test scores

Scottsdale Unified School District students scored higher than the state and national averages on the standardized test scores this spring.

SUSD elementary, middle school and high school scores all exceed bench marks set by the larger population taking the exams.

However, SUSD Governing Board President Julie Cieniawski cautioned against reading too much into the test scores.

“Our student success is what drives our purpose as a school district,” she said. “The standardized test scores provide a partial picture, snap shot in time, indicator of student success. Though it’s not everything, it gives us a reference point to direct our work on behalf of our students.”

This was the first year third through eighth graders took the Arizona Academic Standards Assessment, which was a change in name but not content from the AZMerit2 exam, according to SUSD Director of Assessment and Accountability Dr. Cindy Bochna.

In the English Language Arts assessment, third through eighth graders were at or above the passing mark at varying degrees better than the state average.

Third through eighth graders scored 14% to 25% higher than the state average – with fourth grade scoring the highest above state average.

In math, third through eighth grade students scored 17% to 29% higher than the state averages. Both third grade and fifth grade scored 29% higher than the state average.

“Academic achievement is a major area of focus for our board,” Governing Board member Jann-Michael Greenburg said. “Our state and national exam scores are a testament to this fact and to our students’ and staff’s commitment to future focused, world-class learning. I am confident that SUSD, under superintendent (Dr. Scott) Menzel’s leadership, can build on this momentum and perform even better next year.”

The downside comes when scores are tracked for the same set of students going from fifth grade to sixth grade – the year students switch from elementary to middle school.

ELA scores dropped 14% as students made that transition.

Part of that could be a change in the curriculum taught this year that did not align well with the AASA test, said Bochna.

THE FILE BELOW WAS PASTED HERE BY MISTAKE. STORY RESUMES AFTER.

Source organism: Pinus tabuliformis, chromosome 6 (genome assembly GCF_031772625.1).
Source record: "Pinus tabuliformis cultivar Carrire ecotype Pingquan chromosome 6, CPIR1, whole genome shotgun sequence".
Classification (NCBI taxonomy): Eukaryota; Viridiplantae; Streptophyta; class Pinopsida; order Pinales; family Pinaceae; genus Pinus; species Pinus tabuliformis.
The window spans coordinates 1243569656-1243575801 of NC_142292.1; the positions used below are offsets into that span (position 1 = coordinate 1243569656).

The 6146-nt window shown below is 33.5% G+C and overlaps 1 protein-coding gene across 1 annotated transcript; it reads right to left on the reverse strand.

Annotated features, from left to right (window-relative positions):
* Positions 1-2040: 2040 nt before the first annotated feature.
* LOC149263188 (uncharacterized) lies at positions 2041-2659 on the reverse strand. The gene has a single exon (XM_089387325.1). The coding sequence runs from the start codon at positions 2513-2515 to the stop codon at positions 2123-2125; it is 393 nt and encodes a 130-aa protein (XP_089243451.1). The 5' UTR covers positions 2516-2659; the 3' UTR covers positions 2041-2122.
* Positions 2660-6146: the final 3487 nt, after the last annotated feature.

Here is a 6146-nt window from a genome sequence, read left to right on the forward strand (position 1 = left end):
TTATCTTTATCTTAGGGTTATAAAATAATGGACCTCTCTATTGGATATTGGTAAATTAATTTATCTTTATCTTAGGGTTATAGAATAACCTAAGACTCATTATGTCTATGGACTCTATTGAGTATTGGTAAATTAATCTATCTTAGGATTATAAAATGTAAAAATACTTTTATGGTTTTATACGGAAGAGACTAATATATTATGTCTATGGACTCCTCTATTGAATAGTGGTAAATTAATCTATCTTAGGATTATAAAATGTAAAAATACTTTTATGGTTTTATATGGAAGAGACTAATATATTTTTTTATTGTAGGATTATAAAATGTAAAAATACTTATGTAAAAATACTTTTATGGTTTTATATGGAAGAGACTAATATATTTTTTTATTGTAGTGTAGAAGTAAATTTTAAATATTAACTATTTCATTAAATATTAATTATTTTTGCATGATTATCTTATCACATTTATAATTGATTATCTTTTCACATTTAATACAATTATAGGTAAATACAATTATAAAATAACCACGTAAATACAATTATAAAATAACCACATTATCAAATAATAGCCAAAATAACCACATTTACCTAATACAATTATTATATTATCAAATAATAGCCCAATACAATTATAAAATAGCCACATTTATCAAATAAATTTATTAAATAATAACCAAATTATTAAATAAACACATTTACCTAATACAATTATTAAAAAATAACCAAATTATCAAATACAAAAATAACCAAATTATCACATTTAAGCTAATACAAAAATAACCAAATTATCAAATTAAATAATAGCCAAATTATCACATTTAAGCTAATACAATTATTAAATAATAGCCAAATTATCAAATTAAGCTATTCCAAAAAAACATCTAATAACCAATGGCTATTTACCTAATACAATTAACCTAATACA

But math scores also dropped 11% during that same time period.

“In my experience, the change in schools between elementary to middle, from fifth to sixth grade, does play a part in this decline,” Bochna said.

Governing Board member Libby Hart-Wells asked Bochna to take a closer look into what she called “the middle school cliff.”

She told the Progress, “This is not a new observation but for the first time, additional financial resources are available to address social-emotional well-being for our students – which is a critical component to academic attainment, especially in those early teen years.

“Ensuring public schools continue to not only have access to these and other important additional financial resources, but also be able to actually spend them, should be a priority for any elected official or candidate for office.”

Menzel said the dip is a national phenomenon that he’s been tracking for 20 years.

“I would argue that it’s probably larger this year because of the pandemic impact … Some of it is a product of that adolescent development so it’s a combination of factors but it’s definitely something we’ll put a giant circle around.”

Ninth graders this year took the ACT Aspire Test. SUSD freshman scored above the state and national averages on the pre-college aptitude test.

Of the SUSD students who took the test, 68% either meet or exceeded the passing mark in English, 45% meet that mark in reading, 35% in science and 42% in math.

The state percentages were 48% in English, 32% reading, 19% in science and 26% in math.

The national percentages were 61% in English, 43% in reading, 35% in science and 38% in math.

SUSD juniors also outperformed the state and the nation in the ACT college aptitude test as well. Out of a score of one through 36, SUSD students scored 20.5 in math and science, 20.2 in English and 21 in reading.

State average scores were 17.8 in math and science, 16.7 in English and 17.9 in reading.

The national average scores were 19.9 in math, 20.4 in science, 19.6 in English and 20.9 in reading.

Hart-Wells called the scores “no easy feat, given what these extraordinary kids have had to deal with their entire high school attendance.”

She also said she considers state averages as “a floor, not a goal” of where SUSD scores should be at.

“The nation is really where we’re looking and higher,” she said. “The way I look at these, we have to start being competitive across the country and then higher than that.”

The positive test results come on the heels of a difficult year, Bochna said.

“This continued to be a very challenging year in terms of the pandemic impact on students and staff attendance,” Bochna said. “While we were grateful to be open to in person learning all year we also had more students pre-pandemic who were chronically absent for various reasons.

“Second, the impact of having large numbers of our teachers out led our district office staff to spend more time providing vital substitute teaching services which took away from their time to provide professional support for our teachers. A universal theme across all of us is the hope of a 2022/23 school year substantially less impacted by the pandemic of the past few years.

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